Taxi Drivers Sue Accra Metropolitan Assembly
More than 10,000 taxi drivers plying their trade in Accra have filed a writ at the High Court for a perpetual injunction to restrain Mr Alfred Oko Vanderpuye, the Accra Metropolitan Chief Executive, and the Accra Metropolitan Assembly (AMA) from enforcing bye-laws on commercial transport operations.
The drivers, who are taking the action under the umbrella of the Committed Floating Taxi Drivers Association, are also praying for a prohibitory injunction against the conduct of the Ghana Police Service on the grounds of illegality.
The plaintiffs are further praying for a declaration that upon a true and proper interpretation of Article 1 (2), 21 (1) (d), (e) (g) and 21 (2) of the 1992 Constitution, the enforcement of the said Legislative Instrument (LI) 2180 (2012), Regulation 121 subsections (1) and (2) of LI 2180 (2012) is inconsistent with, or in contravention of the said provisions of the constitution and is, therefore, unconstitutional, void and of no legal effect.
Joined to the writ are the Attorney-General, the Ministry of Transport, the Minister of Transport, Madam Dzifa Aku Ativor, and the Inspector-General of Police.
Statement of claim
In a statement of claim filed by Ms Mary Ohenewaa Afful, an Accra legal practitioner, the plaintiffs said on or about October 8, 2013, the AMA, in conjunction with the Ghana Police Service, arrested and molested them for not complying with directives and bye-laws being formulated by some metropolitan, municipal and district assemblies.
It said the said Legislative Instrument (LI) 2180 (2012), Regulation 121 subsections (1) and (2) of LI 2180 (2012) provides that: “A person shall not operate a commercial vehicle unless that person holds a road transport operator’s licence”, and “A person shall not operate as a commercial vehicle driver unless that person is employed by or belongs to a recognised commercial road transport organisation.”
It said the bye-law, according to Mr Vanderpuye, entitled the plaintiffs to join unions and pay exorbitant fees, go through another vehicle registration amidst the payment of dues and be limited in operation to the particular assembly that they register with.
According to the statement, apart from acquiring a driver’s licence, taxi operators in the various metropolises had to possess a metropolitan assembly’s commercial licence, sticker, embossment, income tax, insurance, road-worthiness certificate and operational ticket.
It said the major concern of the plaintiffs had to do with the fact that the commercial licence which used to be between five and seven Ghana cedis had now been increased to GH¢10.10 without any explanation.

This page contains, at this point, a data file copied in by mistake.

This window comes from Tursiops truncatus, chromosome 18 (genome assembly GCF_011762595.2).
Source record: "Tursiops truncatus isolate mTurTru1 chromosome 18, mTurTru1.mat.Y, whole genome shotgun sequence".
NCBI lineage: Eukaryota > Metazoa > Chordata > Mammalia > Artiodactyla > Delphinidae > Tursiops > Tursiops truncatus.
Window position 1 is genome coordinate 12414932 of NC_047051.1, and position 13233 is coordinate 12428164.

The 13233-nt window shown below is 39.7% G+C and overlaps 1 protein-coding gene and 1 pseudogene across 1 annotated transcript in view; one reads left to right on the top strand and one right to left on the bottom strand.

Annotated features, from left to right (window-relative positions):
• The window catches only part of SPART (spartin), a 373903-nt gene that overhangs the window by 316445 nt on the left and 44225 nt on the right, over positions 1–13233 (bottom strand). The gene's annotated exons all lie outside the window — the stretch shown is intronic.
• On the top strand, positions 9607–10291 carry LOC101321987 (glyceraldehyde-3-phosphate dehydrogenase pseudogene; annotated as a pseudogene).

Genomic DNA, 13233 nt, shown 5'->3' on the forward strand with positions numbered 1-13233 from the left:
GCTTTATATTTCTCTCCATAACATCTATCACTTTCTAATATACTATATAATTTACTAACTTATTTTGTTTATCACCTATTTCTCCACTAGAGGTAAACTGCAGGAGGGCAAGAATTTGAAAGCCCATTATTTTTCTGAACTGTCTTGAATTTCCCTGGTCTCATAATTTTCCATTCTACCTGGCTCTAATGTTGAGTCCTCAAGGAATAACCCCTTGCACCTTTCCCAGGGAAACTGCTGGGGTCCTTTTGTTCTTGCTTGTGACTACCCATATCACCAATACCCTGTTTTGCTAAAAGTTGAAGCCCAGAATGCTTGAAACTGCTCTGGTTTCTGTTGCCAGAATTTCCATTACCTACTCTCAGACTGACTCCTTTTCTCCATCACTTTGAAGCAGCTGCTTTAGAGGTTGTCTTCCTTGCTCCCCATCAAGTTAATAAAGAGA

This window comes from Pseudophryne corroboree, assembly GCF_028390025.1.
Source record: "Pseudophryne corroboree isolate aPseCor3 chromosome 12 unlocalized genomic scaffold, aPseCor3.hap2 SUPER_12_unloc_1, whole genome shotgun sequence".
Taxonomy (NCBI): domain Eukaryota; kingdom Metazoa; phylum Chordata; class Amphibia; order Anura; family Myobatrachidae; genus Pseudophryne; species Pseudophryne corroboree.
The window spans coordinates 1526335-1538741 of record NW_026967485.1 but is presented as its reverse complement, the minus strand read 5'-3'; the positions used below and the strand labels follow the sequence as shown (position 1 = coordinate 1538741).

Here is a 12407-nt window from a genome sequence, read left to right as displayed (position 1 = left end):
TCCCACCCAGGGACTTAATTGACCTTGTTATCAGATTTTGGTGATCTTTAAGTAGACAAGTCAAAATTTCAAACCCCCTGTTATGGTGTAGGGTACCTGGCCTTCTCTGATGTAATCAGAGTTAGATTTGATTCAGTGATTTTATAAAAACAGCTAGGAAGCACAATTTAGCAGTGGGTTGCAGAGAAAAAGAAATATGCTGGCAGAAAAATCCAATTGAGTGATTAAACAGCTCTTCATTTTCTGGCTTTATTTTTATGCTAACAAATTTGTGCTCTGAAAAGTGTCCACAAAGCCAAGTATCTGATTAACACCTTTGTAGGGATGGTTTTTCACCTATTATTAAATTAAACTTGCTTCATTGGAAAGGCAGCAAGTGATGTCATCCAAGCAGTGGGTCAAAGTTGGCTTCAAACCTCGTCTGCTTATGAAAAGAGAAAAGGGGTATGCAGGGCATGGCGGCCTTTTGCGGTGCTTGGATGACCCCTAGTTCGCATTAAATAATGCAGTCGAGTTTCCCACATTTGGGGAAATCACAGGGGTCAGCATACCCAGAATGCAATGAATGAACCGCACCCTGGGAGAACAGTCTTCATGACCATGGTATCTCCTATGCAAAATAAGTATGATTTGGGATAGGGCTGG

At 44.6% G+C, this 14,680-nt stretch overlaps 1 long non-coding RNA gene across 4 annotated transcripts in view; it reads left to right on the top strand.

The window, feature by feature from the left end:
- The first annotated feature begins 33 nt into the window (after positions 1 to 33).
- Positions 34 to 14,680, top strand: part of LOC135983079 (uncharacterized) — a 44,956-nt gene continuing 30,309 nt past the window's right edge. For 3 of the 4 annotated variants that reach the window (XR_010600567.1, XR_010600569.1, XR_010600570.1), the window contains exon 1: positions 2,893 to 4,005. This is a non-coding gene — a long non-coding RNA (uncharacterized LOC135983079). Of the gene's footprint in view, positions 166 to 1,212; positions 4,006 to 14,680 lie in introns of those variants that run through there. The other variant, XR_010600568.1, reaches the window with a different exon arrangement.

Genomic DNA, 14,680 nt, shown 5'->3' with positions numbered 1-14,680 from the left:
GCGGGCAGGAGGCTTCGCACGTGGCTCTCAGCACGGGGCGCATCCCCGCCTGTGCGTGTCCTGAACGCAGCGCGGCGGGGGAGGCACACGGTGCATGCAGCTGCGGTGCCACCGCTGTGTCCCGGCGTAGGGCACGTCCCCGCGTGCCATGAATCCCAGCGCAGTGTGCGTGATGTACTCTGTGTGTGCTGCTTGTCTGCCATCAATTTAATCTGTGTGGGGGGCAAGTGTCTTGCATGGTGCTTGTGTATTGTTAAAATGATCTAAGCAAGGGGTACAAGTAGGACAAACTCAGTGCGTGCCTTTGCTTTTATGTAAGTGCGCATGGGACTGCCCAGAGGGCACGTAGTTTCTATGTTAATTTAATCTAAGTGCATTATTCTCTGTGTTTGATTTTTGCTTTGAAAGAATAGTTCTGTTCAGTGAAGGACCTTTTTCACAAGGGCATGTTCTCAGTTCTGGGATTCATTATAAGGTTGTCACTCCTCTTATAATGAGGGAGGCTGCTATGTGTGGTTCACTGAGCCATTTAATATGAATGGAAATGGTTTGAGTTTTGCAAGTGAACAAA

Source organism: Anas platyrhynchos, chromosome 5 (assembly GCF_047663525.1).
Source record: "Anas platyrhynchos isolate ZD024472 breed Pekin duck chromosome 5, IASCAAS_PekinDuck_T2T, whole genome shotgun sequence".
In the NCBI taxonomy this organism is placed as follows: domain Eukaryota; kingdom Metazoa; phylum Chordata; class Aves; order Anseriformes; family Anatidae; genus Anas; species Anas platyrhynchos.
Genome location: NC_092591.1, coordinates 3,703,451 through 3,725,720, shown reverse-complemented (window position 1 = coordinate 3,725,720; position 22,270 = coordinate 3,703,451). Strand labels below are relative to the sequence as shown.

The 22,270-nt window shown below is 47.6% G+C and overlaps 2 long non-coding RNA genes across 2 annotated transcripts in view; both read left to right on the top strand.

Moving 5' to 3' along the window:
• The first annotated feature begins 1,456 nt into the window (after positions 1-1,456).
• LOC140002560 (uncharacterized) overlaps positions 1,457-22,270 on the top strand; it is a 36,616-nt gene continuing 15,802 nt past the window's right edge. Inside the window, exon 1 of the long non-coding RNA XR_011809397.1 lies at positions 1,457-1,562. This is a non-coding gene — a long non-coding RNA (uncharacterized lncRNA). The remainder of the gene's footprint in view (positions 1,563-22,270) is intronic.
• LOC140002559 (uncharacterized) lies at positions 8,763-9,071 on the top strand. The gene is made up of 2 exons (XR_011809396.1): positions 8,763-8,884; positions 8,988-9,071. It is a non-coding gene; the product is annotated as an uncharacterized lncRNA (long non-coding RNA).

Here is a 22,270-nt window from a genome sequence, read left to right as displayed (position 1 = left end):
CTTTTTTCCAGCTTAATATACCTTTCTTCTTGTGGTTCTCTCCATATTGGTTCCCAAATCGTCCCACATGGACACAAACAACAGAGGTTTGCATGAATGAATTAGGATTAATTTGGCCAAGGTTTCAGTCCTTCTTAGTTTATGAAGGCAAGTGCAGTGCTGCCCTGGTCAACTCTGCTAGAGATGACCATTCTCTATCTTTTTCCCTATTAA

It further stated that there had also been a 100 per cent increment from six Ghana cedis to GH¢12 during the second quarter of this year, adding that the directives from some MMDAs to plaintiffs to annually renew their number embossment and the directive to ban taxi drivers from picking passengers beyond their jurisdictions were not practicable.
The statement said there was already pressure on the plaintiffs due to the frequent increment in petroleum products and other vehicle spare parts, coupled with poor road networks.
It also said the money already being ‘extorted’ from the vulnerable, helpless plaintiffs on the instructions of Mr Vanderpuye had not even been used to provide at least a place of convenience, let alone proper taxi stations for the unions or properly educate them on every directive they formulated to avoid any misunderstanding.
According to the statement, another concern of the plaintiffs was the fact that there were no spaces at the already limited terminals in the capital.
It further stated that the Ghana Police Service and Mr Vanderpuye had engaged in acts of illegality by imposing an unenforceable law on them.
It added that with regard to the conduct of the Ghana Police Service and Mr Vanderpuye, the proposed directive and bye-laws were unconscionable and barbaric.
The statement accused the Ghana Police Service and Mr Vanderpuye of not acting in a professional manner and in conformity with the supreme law of Ghana. It said the conduct of the Ghana Police Service and Mr Vanderpuye was illegal, unlawful, unconstitutional, was null and void and of no legal effect.
It also said for the purposes of showing that the acts of the Ghana Police Service and Mr Vanderpuye were illegal and unconstitutional, the plaintiffs would lead evidence to show that in spite of their claim, nobody could be forced to join a union because freedom of association was enshrined in the 1992 Constitution.
Gross violation of Constitution
The statement said AMA’s enforcement of the said directive and bye-law was a gross violation of the fundamental human rights of the plaintiffs enshrined in the 1992 Constitution of the Republic of Ghana.
It added that requesting the plaintiffs to regularise their operations by joining unions or associations for AMA’s effective regulation of their activities, amidst the extortion of huge monies, intimidation, unlawful and unjust arrests, brutalities, etc., contrary to articles 1, 15, and 21 of the 1992 Constitution of Ghana, infringed on their legal, constitutional and human rights.
It said consequently, the Ghana Police Service and Mr Vanderpuye had no legal authority or capacity to do what had been done.
“The practical legal implication of this is that the existing Legislative Instrument (LI) 2180 (2012), Regulation 121 subsections (1) and (2) of LI 2180 (2012) is not only unenforceable but inconsistent with or in contravention of the provisions contained in the 1992 Constitution of the Republic of Ghana,” it added.